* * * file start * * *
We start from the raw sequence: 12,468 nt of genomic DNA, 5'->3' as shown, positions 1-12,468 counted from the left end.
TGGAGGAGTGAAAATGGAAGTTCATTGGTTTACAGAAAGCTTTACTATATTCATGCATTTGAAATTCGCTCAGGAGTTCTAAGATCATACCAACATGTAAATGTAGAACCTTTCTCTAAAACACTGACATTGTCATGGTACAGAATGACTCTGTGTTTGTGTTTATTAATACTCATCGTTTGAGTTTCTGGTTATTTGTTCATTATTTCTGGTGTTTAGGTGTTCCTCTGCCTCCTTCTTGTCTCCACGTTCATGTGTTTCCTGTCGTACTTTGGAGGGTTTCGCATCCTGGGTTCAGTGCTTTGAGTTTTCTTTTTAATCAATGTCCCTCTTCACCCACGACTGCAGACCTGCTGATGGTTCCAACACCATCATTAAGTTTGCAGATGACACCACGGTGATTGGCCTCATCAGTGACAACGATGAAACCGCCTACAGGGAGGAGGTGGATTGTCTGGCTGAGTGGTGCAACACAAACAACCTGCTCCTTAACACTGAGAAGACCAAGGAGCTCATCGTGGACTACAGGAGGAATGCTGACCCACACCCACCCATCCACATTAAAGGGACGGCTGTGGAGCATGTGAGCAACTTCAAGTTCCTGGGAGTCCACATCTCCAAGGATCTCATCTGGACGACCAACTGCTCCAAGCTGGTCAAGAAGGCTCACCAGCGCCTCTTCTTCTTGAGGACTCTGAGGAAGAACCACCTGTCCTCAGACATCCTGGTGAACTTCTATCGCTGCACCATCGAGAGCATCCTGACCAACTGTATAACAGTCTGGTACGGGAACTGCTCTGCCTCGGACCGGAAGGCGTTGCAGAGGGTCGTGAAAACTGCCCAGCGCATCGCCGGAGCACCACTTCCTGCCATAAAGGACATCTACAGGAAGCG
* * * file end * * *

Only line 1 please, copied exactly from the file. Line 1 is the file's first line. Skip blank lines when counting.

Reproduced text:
We start from the raw sequence: 12,468 nt of genomic DNA, 5'->3' as shown, positions 1-12,468 counted from the left end.